July 4

He decides. Today, 250 years ago in 1772.

Freedom for me. I’m breaking away from the doctor. Sure, he bought me. Sure, a signed document sealed the deal. Sure, my freedom is gone in exchange for being here in a strange land. None of it matters, he tells himself. Now is the time. He makes his own personal declaration of independence in the shadow of the Pennsylvania State House on Walnut Street in Philadelphia.

Patrick Hamilton sneaks quietly along the cobblestone streets. Every step takes him further from the doctor. Hamilton heads toward the docks, toward a ship called Jupiter, the same vessel that carried him three weeks ago over to the New World from the Old World, in his case, Scotland. He rubs his swollen and painful left arm, having injured himself the day before when a horse bucked him out of the saddle. The injury and the incident symbolized his experience here.

He calls himself McConnel as a way to avoid capture. He’s hoping to blend in with many people who speak and sound Irish or Scottish in these streets. Still, it’s hard to go unnoticed because he’s wearing shoes with shiny brass buckles and, for a 17-year old, a rather expensive hat. In the manner of thinking often common to teenagers, he tells himself maybe he won’t be recognized because his long, scraggly hair hangs down over his eyes, half-covering the front of his face. He doesn’t realize that his hair is part of the description that will be written by his “owner”, Dr. Samuel Kennedy, in seeking the young man’s recapture. The doctor will pay a reward.

Hamilton, or McConnel, believes his escape, his freedom, waits at the docks along the Delaware River.


Hamilton/McConnel seeks to leave one of the most influential cities in the British colonies. In 1772 and stretching back decades, Philadelphia has a record of prosperity, innovation, creativity, achievement, and tolerance. The city has a bustling, yet charming and connective spirit. Hundreds of people arrive at Philadelphia, season after season, from across the continental edges of the Atlantic Ocean. They seek, and bring, hope. The “owner” of Scottish teenager, the good doctor Kennedy, could attest to that in his own life, but it’s clear such an outlook does not at all extend to the 17-year old.

Each of the thirteen British colonies has a capital, serving as a kind of center as Philadelphia does for Pennsylvania. Both capital and countryside in each colony have a culture, customs, style, and structure (sometimes more than one). Each capital and countryside of a colony has various ties back to England as well as to other places from where significant numbers of the colony’s people have come.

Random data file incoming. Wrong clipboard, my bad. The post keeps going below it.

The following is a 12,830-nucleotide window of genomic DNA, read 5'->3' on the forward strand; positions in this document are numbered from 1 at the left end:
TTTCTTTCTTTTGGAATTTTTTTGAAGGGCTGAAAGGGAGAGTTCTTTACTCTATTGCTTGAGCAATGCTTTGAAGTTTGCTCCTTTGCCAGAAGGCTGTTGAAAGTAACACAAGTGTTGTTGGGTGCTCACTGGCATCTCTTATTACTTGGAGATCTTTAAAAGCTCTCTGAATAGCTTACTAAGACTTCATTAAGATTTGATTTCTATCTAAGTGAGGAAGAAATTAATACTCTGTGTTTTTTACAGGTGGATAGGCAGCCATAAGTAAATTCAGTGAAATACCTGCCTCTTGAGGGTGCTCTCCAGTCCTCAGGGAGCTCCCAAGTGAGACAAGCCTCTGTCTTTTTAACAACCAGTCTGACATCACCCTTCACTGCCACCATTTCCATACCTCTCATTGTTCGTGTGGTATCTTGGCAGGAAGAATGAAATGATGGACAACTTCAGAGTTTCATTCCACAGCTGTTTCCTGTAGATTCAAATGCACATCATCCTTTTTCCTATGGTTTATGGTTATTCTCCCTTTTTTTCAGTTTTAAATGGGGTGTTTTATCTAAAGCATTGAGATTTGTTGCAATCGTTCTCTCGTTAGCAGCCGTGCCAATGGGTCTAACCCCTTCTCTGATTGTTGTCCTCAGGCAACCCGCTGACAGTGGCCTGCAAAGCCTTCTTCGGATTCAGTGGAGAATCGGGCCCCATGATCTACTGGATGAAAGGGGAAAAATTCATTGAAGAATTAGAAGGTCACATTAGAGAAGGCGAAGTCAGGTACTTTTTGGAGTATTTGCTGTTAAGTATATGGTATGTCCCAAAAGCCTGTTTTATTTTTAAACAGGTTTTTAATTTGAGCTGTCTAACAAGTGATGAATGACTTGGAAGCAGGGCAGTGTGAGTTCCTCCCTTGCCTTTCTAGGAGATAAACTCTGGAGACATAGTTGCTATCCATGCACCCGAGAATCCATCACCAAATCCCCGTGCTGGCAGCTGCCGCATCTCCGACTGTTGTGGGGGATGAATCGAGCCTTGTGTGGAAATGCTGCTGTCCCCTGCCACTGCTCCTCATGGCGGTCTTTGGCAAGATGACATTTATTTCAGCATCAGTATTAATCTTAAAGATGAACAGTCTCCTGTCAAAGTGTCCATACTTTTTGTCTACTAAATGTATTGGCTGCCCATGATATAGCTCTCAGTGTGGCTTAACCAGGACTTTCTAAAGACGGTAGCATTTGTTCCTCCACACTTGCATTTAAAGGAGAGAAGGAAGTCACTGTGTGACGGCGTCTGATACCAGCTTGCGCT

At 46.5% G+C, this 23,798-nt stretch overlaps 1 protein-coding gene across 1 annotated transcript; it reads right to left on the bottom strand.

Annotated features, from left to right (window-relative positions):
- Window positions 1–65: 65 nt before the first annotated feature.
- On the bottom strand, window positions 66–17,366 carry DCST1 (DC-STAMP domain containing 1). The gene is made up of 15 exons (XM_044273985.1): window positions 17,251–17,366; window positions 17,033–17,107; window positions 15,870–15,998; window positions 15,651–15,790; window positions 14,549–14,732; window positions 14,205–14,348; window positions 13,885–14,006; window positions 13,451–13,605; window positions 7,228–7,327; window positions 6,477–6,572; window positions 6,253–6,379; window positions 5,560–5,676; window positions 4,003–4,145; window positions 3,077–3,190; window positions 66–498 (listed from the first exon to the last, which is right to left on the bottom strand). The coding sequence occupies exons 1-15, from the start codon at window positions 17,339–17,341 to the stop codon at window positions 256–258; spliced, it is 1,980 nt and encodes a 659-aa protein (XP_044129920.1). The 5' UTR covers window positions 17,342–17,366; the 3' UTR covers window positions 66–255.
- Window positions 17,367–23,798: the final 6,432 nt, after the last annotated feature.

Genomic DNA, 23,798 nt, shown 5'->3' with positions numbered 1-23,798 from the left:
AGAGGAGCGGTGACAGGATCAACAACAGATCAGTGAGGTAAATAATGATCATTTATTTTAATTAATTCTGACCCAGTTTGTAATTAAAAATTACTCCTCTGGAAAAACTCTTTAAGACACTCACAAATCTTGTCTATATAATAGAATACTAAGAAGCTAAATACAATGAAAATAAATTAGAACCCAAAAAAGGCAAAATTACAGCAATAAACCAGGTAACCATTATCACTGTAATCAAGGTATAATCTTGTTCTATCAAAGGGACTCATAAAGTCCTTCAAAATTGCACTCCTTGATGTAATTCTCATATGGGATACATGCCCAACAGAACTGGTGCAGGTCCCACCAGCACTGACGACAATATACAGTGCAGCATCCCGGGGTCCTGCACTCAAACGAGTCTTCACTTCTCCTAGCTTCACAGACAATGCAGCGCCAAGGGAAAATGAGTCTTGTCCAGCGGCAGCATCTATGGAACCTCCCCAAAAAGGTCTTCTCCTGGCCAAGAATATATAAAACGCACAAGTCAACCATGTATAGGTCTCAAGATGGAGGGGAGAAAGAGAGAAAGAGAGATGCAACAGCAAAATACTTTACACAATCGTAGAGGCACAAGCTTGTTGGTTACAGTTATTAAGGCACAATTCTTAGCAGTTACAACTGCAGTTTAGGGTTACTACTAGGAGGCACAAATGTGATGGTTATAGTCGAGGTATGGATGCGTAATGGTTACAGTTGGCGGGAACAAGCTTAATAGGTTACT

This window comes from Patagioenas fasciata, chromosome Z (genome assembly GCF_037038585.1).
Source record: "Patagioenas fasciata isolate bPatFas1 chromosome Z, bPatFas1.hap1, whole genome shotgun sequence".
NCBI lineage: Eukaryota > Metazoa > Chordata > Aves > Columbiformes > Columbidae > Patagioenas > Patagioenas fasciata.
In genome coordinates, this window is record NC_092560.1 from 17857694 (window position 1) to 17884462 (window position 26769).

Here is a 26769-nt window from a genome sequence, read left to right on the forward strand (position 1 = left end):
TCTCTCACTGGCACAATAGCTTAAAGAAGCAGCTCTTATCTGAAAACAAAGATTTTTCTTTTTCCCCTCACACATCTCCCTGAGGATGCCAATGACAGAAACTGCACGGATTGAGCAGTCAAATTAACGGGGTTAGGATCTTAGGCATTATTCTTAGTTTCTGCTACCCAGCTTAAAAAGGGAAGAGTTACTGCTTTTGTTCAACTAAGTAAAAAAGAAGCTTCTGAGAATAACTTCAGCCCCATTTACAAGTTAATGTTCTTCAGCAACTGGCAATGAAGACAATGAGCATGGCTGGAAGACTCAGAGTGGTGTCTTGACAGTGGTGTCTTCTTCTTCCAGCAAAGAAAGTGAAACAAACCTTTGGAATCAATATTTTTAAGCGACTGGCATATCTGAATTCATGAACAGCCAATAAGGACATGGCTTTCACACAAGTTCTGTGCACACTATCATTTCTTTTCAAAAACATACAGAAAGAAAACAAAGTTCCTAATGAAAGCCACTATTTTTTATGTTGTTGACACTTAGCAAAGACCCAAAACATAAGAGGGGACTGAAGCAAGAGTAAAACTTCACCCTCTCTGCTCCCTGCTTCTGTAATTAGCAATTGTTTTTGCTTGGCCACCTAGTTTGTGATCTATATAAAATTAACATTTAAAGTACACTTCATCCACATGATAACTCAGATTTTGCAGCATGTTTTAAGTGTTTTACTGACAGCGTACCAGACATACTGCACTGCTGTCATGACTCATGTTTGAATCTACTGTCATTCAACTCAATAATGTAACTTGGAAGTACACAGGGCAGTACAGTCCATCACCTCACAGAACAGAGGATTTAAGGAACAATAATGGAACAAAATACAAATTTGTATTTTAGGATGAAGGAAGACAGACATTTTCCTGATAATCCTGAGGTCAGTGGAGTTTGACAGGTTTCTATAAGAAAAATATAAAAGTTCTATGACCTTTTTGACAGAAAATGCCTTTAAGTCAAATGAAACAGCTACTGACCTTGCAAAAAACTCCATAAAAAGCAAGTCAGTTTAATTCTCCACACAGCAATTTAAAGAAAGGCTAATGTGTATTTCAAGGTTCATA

The teenaged Scot skulking toward the docks on July 4 embodies an important tie or bond among all thirteen colonies. A set of laws and habits surrounds a person’s provision of life and living, the way he or she secures food, clothes, shelter, and every other aspect of living. For the vast majority of people—including young Patrick—such facts of life involve a power of work exerted or enforced upon them, whether as indentured or apprenticed held by written contract to provide labor for a specific period of time, or the enslaved bought, sold, and traded with no option for release and…freedom.

Patrick seeks to break the bond and claim his freedom.

You Now

To me, freedom is a word and idea with a bond of its own. The bond emerges in the things that follow the word—the freedom to (blank), the freedom from (blank), the freedom of (blank), and yes the freedom with (blank). On the day that Patrick Hamilton/McConnel decided to declare independence, he faced the formula I’ve listed above: freedom + the prepositional word + the word chosen to fill-in-the-blank. Let’s you and I call it Freedomw2.

Dr. Kennedy speculated that Hamilton/McConnel was heading back to the ship “in order to meet with some of his connections.” It’s not known for certain but he might have made a further choice—to go alone west or south and seize land, or to go with other Scots to another place in the New World, or unlikeliest of all, return to the British Isles. I’m intrigued with the doctor’s assumption, that in escape, the newly freed would prefer the familiar over the unfamiliar. We’ll never know how that preference affected his future.


As an individual, how do you use the formula of “freedom + prepositional word + word that fills-the-blank?” And in thinking of using the same formulation for people beyond yourself, what begins to come to mind?